Impaired Annuity in Canada
Are you suffering from severe health problems?
Health problems which affect your life expectancy.
Some Canadian life insurance companies offer impaired annuities for people with severe health problems which affect their life expectancy. Annuity payments are higher than a standard life annuity to compensate for a likely lower income period.
We’ll consider issuing an enhanced life annuity for an annuitant with a life-shortening illness or condition. This can result in lower premium or higher income than for someone of the same age and sex without a life-shortening condition . Only life annuities can be impaired annuities; term certain annuities don’t qualify .
Age rating for an impaired annuity
To calculate annuity income they use, as normal the annuitants age and sex. The annuity companies calculate an adjusted age where their life expectancy is the same as a person with no impairment.
As an example, a 60-year-old male client with a condition may have the same life expectancy as a 70 year old man. We calculate his annuity income based on the life expectancy of a 70 year old.
When underwriting an impaired annuity, underwriters review medical evidence to determine someone qualifies for this impaired or enhanced annuity.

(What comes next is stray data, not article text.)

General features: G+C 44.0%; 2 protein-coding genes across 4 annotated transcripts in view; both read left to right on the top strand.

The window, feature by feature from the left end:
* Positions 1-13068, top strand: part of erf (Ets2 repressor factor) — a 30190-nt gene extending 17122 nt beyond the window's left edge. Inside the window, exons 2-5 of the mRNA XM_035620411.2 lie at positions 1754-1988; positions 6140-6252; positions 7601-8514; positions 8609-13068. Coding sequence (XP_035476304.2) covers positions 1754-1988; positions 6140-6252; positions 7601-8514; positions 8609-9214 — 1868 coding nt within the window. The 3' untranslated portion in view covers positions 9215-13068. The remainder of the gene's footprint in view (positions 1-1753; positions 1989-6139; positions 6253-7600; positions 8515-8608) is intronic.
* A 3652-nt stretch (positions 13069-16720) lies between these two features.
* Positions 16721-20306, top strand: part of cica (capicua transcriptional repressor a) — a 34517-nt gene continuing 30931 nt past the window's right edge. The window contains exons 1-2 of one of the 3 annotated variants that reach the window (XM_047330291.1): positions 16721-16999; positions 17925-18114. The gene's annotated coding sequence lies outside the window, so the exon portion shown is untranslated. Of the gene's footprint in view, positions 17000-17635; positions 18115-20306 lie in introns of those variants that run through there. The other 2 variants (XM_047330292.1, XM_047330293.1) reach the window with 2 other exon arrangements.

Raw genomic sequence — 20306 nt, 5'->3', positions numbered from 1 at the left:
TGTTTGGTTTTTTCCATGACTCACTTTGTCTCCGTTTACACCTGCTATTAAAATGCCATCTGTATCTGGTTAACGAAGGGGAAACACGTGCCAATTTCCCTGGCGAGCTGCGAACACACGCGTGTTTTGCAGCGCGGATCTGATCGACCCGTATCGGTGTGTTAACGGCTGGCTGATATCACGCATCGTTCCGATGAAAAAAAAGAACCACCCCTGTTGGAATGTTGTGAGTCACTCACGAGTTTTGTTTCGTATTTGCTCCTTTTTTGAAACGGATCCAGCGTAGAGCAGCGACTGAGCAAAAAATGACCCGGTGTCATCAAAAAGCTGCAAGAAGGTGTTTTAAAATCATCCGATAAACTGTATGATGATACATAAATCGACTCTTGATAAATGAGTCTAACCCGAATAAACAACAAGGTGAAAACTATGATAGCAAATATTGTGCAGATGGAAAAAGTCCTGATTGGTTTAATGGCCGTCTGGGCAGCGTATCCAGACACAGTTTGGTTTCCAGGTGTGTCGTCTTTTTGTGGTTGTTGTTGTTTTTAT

What are some heath impairments?
- Cerebral vascular accident (stroke) – with residual paralysis.
- Myocardial infarction (heart attack) – with residual symptoms or angina or other complications .
- Multiple Sclerosis ( ms ) – severe: Unable to work; dementia (marked by deteriorating cognitive functioning often with emotional apathy); requires 24/7 care; wheelchair dependent .
- Quadriplegia – paralysis from the shoulders down with loss of bladder and bowel control .
- Paraplegia – paralysis from approximately the waist down with loss of bladder and bowel control .
- Cancer – advanced or aggressive cancer including metastases (spread outside the organ or place of origin) but life expectancy is greater than two years.
- Parkinson’s disease (a degenerative disorder of the central nervous system) – severe: Unable to work; dementia; (marked by deteriorating cognitive functioning often with emotional apathy) requires 24/7 care; wheelchair dependent .
- Diabetes (a condition where the body cannot use glucose, a type of sugar, normally) – severe with complications including kidney disease (kidneys operating at less than 50% of their functionality), kidney transplant, stroke, congestive heart failure, heart attack and amputation of a limb or limbs .
- Aortic aneurysm – any swelling of the aorta or weakness in the aorta wall at that location .
- Emphysema – severe with or without cardiac complications: Requires continuous oxygen use . Severely restricted activities – cannot exercise, walk any significant distances, climb stairs independently etc .
- Cirrhosis of the liver – severe: Repeated hospitalizations with jaundice, encephalopathy, ascites (abnormal accumulation of fluid in the abdomen), liver failure, liver cancer .